Saturday, June 4, 2016

SHANE GERICKE GOES ROGUE -- FIRST GUEST BLOGGER

KJ Howe hosting author Shane Gericke.

I'd like to welcome our very first guest to the Rogue Women Writers' blog:  Shane Gericke.  This talented author and I met at the first ThrillerFest, and he kindly asked me to help him run PitchFest.  Fast forward a few years, and now I'm fortunate to be the Executive Director of Thrillerfest.  So thank you, Shane, for getting me involved in this great organization.  

Shane writes female protagonists with authenticity and aplomb, and that's why I felt he'd be a perfect guest for the Rogue Women Writers.  And it just happens that his alpha female character in THE FURY has the middle name of Kimberley!  Visit him at www.shanegericke.com 

Take it away, Shane.

A reader once accused me of being a traitor to my moustache.  Why? Because, in his immortal words, “You wrote a cop book with a chick hero. Chicks can’t be cops. They just … can’t. Guys are cops, girls aren’t. But hey, maybe you’re gay or something . . .”

Did I mention that while I love my readers each and every one, I love some more than others?

As to his complaint, it was heartfelt, if completely Neaderthal: I wrote a cops-vs.-serial killer thriller whose protagonist was a tough, yet feminine, cop named Emily Thompson. That single book, Blown Away, turned into a trilogy—Cut to the Bone and Blown Away—since the sales of the debut were grand it became a national bestseller and won Debut Mystery of the Year honors from RT Book Reviews.

All that for a “cop book with a chick hero.”

My fourth book took me in a new direction, cause I was tired of writing serial killers. The Fury is a story about international terrorism, and stars—wait for it—a chick who’s a tough, yet feminine, cop whose assignment is to bring down a psychopathic Mexican cartel leader and save the United States from his plan to nerve-gas millions of Americans.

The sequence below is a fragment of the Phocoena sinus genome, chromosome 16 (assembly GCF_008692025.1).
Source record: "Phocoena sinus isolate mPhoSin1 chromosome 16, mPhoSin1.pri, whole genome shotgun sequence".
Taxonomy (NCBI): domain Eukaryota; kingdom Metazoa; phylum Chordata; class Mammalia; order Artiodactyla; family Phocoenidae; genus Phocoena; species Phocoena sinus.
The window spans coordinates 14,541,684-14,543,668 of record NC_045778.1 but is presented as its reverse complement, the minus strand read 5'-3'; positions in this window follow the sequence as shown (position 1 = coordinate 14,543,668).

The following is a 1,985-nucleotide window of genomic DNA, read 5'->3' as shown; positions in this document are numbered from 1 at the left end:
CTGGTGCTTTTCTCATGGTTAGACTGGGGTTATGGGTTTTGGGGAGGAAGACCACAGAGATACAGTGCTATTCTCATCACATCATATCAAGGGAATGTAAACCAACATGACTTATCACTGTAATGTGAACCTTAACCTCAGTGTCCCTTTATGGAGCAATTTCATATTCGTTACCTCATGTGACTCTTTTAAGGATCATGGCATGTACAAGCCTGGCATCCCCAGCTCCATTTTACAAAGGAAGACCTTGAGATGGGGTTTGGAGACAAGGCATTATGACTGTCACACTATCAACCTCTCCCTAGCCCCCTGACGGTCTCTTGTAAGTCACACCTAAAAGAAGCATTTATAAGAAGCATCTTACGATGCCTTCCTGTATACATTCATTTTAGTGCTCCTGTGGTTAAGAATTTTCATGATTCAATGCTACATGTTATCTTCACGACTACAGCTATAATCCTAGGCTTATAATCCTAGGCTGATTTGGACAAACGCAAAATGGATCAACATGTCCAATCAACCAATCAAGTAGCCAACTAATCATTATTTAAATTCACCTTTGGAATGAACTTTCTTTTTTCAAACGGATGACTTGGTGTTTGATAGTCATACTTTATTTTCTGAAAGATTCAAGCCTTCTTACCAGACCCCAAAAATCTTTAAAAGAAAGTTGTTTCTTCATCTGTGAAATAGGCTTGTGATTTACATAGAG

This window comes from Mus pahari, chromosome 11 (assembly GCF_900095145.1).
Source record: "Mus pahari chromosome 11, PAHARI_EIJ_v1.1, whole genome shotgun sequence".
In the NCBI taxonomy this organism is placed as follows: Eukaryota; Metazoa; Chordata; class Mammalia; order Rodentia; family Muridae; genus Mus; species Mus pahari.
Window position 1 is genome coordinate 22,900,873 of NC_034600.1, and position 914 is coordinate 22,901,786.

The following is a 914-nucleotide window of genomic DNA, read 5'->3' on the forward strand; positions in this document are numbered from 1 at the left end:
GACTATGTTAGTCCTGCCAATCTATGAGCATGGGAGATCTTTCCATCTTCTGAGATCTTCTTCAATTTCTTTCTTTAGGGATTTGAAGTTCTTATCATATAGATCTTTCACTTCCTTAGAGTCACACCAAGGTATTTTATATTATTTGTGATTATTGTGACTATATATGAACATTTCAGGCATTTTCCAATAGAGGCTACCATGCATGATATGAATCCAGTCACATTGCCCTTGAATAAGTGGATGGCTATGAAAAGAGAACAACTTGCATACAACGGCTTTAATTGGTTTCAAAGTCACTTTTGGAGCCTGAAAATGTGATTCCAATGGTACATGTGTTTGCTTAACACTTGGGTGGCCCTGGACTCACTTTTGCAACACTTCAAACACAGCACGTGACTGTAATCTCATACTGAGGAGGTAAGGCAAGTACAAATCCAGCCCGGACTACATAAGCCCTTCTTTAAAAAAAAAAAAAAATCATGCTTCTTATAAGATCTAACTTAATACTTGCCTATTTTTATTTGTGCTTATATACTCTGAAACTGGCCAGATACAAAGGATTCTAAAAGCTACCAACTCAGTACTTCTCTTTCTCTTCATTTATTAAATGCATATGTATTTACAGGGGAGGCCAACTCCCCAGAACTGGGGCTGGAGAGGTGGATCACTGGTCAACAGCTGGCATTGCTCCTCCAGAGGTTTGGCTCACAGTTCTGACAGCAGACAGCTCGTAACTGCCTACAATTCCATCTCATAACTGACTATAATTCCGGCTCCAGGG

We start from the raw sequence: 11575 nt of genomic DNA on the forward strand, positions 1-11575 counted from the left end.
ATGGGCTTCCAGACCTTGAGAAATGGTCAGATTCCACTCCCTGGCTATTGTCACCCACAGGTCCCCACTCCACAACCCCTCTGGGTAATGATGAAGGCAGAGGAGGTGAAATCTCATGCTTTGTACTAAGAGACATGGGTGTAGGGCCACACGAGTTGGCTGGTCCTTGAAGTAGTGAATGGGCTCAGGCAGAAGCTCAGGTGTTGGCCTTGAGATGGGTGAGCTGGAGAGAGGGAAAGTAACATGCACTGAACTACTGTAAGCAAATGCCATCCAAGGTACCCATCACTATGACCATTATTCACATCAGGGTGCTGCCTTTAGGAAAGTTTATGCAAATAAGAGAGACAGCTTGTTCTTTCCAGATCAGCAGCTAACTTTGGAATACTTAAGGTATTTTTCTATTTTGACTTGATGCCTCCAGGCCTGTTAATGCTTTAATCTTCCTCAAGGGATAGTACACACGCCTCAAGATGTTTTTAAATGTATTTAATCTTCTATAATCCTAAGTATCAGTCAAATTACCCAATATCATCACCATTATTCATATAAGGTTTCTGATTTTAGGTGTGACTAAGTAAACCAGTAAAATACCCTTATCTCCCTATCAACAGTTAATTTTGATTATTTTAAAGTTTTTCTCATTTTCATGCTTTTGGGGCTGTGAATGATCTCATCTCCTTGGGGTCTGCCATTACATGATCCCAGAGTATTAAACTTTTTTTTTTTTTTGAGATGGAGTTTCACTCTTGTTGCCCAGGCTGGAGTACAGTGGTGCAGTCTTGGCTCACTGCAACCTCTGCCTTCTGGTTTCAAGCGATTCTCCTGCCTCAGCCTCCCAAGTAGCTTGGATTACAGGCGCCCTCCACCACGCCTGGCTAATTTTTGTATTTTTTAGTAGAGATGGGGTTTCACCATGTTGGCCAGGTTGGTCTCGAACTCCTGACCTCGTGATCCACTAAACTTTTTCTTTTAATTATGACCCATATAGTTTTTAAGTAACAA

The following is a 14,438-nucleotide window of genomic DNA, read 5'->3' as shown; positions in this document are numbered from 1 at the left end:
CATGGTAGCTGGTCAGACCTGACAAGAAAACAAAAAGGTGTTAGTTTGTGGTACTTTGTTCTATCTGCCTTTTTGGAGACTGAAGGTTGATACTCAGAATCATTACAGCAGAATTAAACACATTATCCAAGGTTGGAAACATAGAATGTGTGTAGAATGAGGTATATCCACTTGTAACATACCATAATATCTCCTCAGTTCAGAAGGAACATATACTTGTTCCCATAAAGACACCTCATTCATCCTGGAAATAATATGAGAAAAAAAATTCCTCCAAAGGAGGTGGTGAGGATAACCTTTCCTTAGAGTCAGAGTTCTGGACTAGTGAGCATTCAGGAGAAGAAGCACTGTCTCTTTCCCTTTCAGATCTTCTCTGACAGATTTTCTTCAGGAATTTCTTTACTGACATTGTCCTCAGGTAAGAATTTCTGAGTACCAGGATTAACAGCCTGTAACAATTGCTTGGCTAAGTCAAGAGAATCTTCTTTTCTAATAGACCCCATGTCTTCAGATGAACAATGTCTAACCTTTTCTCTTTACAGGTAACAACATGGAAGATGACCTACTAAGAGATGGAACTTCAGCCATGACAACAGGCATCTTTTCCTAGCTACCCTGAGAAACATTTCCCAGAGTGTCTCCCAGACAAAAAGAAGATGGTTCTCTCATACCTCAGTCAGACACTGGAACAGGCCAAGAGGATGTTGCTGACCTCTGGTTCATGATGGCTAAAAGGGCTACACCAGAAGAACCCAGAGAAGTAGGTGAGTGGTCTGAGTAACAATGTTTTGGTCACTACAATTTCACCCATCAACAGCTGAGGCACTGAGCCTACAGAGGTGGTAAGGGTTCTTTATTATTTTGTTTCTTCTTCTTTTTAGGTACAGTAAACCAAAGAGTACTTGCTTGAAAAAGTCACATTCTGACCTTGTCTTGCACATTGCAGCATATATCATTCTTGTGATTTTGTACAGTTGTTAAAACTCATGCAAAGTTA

A book for which I got zero complaints about the hero being female. Part of that is times have changed, and readers in 2016 are far more accepting of female leads than they were a decade ago, when Blown Away made its debut.

But that’s readers. I want to talk about my reader’s original premise: Why does a man choose to write female heroes rather than male. I mean, write what you know, right?

Wrong. If I wrote only about things I know, I’d be out of words pretty quickly. So I write what I can imagine, which is far more vast and fun. And my experience AND imagination dictates that women are every bit as tough, wily, heroic, compassionate, venal, corrupt, and asshole-y as men. So why not write them that way?

I deliberately chose suburban cop Emily Thompson for the trilogy and Chicago cop Superstition “Sue” Davis for The Fury. I could have chosen men easily enough. But I didn’t for one main reason:

I can charge a female hero with a much wider range of emotions than I can a male hero.

As a society we are less sexist than we used to be. But we’re not sexism-free. I like my heroes to be tough AND tender. To kick ass, take names, AND cry. To openly mourn the loss of a friend instead of being stoic and sucking it up.

With women, I can can do that, and readers accept it. Superstition’s husband was assassinated by the cartel jefe that she would later be assigned to capture. She and Derek were childhood sweethearts and she took his death very, very hard. After his funeral she went crazy, crying and crying and crying until she couldn’t breath, then jumping onto her bed and breathing his pillow in hopes of catching his scent. Then she buried her face in his old sweat clothes, for the same reason. All this after she shot and killed three men who were robbing a tavern and began to slaughter the patrons. So, tough and tender.